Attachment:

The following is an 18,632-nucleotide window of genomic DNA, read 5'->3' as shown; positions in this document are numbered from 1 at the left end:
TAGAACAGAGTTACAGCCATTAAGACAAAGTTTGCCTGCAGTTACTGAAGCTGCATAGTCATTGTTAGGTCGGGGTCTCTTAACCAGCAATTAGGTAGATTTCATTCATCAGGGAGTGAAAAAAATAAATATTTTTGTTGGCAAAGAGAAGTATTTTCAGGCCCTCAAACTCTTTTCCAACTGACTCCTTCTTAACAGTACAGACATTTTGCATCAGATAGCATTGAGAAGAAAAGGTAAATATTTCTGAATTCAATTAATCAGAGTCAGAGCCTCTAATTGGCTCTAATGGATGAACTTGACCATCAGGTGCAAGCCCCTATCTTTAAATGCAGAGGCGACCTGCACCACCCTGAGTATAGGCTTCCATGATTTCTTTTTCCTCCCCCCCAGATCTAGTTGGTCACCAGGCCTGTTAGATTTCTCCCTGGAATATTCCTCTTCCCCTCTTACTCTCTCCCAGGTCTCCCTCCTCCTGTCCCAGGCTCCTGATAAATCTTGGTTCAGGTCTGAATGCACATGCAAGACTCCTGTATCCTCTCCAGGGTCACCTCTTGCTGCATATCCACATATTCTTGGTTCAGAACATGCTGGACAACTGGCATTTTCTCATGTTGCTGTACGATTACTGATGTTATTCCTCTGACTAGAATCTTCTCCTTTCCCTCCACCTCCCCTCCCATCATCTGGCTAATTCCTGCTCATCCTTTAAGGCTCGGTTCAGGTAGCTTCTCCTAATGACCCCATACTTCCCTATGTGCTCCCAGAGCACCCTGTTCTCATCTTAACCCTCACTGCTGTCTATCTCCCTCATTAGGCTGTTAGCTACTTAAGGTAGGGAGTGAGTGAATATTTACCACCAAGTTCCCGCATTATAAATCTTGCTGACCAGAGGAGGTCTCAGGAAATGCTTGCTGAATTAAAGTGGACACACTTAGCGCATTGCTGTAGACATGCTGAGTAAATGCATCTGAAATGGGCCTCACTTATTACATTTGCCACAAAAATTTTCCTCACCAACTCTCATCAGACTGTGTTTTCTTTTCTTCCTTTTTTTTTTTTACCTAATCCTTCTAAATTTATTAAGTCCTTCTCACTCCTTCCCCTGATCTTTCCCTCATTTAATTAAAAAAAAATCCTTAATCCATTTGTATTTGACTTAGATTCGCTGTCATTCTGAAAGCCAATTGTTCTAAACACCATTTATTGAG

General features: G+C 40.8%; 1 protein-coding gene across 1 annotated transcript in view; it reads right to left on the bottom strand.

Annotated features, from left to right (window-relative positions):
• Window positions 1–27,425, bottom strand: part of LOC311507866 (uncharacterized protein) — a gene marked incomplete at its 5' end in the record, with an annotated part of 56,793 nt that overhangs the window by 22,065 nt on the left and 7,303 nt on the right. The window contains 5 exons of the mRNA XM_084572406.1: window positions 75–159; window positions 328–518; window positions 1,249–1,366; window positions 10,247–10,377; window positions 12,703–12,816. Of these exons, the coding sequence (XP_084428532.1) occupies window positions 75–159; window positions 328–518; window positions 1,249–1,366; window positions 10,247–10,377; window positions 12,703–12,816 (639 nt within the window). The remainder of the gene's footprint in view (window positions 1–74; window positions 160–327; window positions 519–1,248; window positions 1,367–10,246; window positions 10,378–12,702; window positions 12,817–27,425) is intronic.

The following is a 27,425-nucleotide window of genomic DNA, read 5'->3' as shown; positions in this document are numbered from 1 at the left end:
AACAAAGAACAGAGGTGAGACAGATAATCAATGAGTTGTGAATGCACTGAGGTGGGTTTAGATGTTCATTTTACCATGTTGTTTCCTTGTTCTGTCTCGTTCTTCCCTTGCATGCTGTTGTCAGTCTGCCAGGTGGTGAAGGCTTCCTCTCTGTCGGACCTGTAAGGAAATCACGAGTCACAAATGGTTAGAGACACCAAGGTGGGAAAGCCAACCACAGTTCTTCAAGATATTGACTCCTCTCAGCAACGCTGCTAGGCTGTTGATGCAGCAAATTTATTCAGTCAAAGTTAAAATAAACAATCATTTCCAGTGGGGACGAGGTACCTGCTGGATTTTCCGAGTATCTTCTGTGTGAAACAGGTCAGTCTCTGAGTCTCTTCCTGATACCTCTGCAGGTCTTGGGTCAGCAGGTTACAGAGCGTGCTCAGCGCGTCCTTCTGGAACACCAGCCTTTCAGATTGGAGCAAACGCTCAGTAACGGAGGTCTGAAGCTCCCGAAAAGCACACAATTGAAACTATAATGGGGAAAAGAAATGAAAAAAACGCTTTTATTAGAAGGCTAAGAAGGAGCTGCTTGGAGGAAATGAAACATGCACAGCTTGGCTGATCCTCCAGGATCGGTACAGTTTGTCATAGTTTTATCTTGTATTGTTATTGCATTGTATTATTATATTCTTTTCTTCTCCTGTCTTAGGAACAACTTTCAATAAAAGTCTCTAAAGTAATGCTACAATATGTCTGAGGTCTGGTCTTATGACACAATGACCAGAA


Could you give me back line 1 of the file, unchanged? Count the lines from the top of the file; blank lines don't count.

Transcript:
The following is an 18,632-nucleotide window of genomic DNA, read 5'->3' as shown; positions in this document are numbered from 1 at the left end: